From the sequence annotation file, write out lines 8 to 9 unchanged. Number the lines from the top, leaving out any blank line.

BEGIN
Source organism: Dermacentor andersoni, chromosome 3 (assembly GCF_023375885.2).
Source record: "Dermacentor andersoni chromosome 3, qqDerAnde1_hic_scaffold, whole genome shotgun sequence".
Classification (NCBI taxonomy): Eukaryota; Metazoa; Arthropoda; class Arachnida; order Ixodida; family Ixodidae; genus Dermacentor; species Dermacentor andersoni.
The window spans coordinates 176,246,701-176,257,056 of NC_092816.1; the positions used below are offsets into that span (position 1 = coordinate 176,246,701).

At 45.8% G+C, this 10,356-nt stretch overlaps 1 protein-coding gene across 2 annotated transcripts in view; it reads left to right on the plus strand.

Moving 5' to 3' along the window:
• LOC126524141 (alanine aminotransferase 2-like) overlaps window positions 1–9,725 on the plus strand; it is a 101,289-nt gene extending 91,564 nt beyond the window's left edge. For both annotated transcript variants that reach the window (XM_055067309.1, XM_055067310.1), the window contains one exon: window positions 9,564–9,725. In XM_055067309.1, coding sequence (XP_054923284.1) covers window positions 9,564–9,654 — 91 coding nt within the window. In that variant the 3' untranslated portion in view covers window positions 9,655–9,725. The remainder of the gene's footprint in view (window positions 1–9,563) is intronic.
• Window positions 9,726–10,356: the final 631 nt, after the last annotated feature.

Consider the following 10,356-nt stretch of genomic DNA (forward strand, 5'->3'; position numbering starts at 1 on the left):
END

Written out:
• Window positions 9,726–10,356: the final 631 nt, after the last annotated feature.

Consider the following 10,356-nt stretch of genomic DNA (forward strand, 5'->3'; position numbering starts at 1 on the left):